• A salon volunteers to teach skin care to adolescents.
  • A yoga studio offers trauma-informed yoga practice for youths in a residential facility.
  • Middle school cafeteria staff invite seventh graders to plan a menu and quantities within a budget for one week of school lunches.
  • A rental property owner teaches graduating high school students about their tenant rights and responsibilities.
  • A garden center sponsors, and staff supports, middle schoolers to install a butterfly garden at their school.
  • A graphic design company works one-on-one with high school entrepreneurs to create a logo and business card.
  • Neighborhood teenagers are hired to work at an understaffed library.
  • A municipal Parks Department creates a youth Advisory Council which learns from Parks staff how to raise and manage funds for youth projects, publish a youth-focused newsletter, design and plant gardens, and organize activities for younger children.
  • Experienced students enrolled in a literacy program are trained to become teachers for students just entering the program.
  • A group of middle-schoolers who started a recycling program in their school help their old elementary school do the same.
  • A group of small retail businesses work together to create a labor pool of neighborhood teenagers to call upon for part-time, seasonal and on-call work.
  • A senior center invites youths to teach smart phone skills.
  • A commercial business association invites neighborhood teens offering services (babysitting, lawn care, pet care, etc.) to be part of the local business directory and attend meetings.
  • A local political party creates internships for youth to learn about and participate in campaign work.
  • A real estate agents professional group invites ten high school students to shadow ten real estate agents for a day, and attend one of their group lunch events to learn about the profession.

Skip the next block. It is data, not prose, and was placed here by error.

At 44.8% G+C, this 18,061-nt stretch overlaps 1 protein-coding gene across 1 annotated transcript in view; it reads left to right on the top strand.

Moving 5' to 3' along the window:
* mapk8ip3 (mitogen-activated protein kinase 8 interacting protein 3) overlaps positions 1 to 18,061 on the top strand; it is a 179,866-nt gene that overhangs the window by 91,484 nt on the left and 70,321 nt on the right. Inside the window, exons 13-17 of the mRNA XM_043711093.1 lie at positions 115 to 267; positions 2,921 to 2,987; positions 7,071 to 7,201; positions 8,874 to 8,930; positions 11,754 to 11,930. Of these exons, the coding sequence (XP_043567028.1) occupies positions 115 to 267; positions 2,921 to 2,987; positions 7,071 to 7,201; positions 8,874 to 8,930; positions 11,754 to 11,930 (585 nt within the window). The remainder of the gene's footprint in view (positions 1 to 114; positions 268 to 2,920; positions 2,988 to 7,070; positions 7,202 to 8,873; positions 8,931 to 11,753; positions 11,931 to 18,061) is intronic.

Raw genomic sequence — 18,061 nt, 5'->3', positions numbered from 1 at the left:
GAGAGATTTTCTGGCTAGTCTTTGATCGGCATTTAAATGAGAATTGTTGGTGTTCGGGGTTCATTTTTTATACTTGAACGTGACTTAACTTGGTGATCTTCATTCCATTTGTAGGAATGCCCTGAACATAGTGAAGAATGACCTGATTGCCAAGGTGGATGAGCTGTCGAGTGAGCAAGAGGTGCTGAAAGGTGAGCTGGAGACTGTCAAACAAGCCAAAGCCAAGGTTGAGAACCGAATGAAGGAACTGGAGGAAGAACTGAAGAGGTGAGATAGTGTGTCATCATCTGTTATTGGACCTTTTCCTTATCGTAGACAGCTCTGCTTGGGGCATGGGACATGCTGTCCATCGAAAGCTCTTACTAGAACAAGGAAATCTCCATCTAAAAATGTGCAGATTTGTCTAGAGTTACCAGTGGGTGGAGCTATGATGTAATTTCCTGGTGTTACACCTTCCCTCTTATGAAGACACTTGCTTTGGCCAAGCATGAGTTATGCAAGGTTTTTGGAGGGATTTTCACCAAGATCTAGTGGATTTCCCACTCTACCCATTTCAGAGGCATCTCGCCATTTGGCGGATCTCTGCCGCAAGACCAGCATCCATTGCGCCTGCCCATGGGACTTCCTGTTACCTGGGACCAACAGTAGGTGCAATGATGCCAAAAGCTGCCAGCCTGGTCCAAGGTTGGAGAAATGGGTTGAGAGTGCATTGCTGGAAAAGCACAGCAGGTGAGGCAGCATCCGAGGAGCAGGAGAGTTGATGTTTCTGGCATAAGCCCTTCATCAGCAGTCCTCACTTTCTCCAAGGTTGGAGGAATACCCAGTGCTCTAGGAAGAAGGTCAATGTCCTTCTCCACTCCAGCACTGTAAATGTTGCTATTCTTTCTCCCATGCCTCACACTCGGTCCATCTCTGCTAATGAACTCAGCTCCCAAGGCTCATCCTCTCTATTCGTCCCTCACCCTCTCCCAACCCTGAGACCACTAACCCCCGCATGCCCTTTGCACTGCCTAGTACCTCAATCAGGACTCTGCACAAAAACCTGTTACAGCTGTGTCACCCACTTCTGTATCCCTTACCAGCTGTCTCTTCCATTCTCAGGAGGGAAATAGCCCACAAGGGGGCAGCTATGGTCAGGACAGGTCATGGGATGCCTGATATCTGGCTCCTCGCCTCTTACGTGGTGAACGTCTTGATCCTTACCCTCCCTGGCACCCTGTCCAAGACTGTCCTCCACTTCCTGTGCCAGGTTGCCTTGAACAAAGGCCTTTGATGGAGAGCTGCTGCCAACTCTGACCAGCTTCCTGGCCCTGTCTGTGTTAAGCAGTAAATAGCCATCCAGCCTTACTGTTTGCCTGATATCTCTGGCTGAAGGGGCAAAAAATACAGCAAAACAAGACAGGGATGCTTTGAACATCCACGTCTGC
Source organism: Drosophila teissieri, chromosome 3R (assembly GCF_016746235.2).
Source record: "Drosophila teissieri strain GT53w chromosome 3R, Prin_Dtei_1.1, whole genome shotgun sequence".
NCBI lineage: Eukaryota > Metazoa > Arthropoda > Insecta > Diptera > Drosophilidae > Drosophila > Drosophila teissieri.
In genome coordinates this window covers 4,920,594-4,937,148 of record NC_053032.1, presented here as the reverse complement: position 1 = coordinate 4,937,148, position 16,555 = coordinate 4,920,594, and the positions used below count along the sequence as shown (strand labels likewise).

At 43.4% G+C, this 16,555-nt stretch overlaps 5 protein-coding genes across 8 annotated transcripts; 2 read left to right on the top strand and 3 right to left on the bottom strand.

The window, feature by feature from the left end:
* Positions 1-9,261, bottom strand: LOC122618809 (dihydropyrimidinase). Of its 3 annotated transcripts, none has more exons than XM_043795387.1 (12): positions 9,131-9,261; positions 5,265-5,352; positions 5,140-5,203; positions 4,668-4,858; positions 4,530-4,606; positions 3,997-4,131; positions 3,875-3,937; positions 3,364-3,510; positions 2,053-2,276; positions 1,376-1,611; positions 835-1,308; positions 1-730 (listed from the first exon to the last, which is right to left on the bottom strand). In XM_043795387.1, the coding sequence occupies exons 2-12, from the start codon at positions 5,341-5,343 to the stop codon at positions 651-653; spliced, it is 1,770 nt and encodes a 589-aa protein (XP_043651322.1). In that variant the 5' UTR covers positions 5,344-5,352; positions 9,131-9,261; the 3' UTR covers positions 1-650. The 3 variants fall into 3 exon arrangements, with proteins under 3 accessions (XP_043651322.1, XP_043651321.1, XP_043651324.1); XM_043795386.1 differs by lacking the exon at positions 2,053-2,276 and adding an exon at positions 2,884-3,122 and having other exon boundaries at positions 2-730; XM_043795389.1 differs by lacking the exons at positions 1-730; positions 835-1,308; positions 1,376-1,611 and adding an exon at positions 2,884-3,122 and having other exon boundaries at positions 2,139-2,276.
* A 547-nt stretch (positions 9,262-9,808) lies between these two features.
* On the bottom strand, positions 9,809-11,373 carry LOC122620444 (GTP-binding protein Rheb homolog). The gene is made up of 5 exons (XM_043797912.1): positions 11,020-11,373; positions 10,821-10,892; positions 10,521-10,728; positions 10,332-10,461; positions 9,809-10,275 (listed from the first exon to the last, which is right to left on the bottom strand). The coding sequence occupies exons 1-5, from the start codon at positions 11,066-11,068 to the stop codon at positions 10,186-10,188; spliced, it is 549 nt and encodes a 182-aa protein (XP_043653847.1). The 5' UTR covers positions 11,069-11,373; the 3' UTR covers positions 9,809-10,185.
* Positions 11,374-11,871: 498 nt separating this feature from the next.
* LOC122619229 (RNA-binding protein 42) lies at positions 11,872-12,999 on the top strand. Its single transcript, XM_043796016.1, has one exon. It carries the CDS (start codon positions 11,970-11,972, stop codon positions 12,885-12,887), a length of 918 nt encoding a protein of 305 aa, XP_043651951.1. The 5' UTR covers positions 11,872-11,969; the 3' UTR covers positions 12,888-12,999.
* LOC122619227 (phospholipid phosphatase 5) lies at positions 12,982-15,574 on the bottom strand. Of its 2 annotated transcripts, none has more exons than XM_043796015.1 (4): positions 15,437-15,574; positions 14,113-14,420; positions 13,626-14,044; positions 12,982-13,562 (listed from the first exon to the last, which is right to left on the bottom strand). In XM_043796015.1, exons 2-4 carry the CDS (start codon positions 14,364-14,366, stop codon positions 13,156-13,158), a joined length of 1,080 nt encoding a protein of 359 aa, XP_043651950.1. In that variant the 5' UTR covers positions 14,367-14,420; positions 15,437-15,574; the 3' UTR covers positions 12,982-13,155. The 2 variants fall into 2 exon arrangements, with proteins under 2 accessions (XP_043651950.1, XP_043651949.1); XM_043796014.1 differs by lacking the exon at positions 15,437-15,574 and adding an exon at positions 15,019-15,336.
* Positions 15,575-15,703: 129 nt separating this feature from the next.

• A Habitat for Humanity chapter enlists teens to do physical inventories of housing stock in target neighborhoods.
  • A performance auto shop invites teens with mechanical ability to intern for the summer.
  • A local hospital invites teens to job shadow.
  • A mayor’s office creates a high school internship in Communications and Policy.
  • A police department offers ride-alongs to high school students interested in a career in law enforcement.
  • A fitness center offers a once/month teen night with personal trainers to help develop personal exercise routines.
  • An ethnic grocery offers a food tasting event and kid-friendly recipes for local parents with young children.
  • A hardware store offers a tool library and club for youths working on do-it-yourself projects.
  • A sexual assault crisis center creates internship positions, educates and supports high school students who want to tackle toxic masculinity in their schools.
  • A bakery invites a preschool class to make bread and learn how commercial baking equipment works.
  • A nature center supports a “youth crew” that works with staff to design and lead environmental projects.

The local farmers’ market engages high school students in inventorying weekly crops offered by vendors, visiting other area farmers’ markets for comparison, and recommending new kinds of vendors to strengthen the market in future years.

The obvious point is that outside the mall, school and youth programs, any neighborhood is rich in associational and institutional experiential learning resources.

Connecting youth interests with these three community resources results in several benefits: …First is the knowledge gained by youth that is not available in schools.
…Second are the skills learned that are not in school curricula
…Third is the experience of participating in the social, economic and political life of the community.

…Fourth are the special relationships that develop when youth are connected to adults in productive roles. This heals the brokenness of an age-segregated community.
…Fifth is the village would become stronger as it enjoys the productive vitality and energy that it’s young people contribute.

As a village recovers and manifests its capacity to integrate youth into productive life, an unintended side effect usually emerges. The village will learn that it does not have a “youth problem.” Instead, the adults will learn that what they have is a “community problem” that grew out of allowing its young people to be raised in a segregated culture created by a marketplace, schools and youth programs. Solving that community problem will result in a village with the new power to raise its children.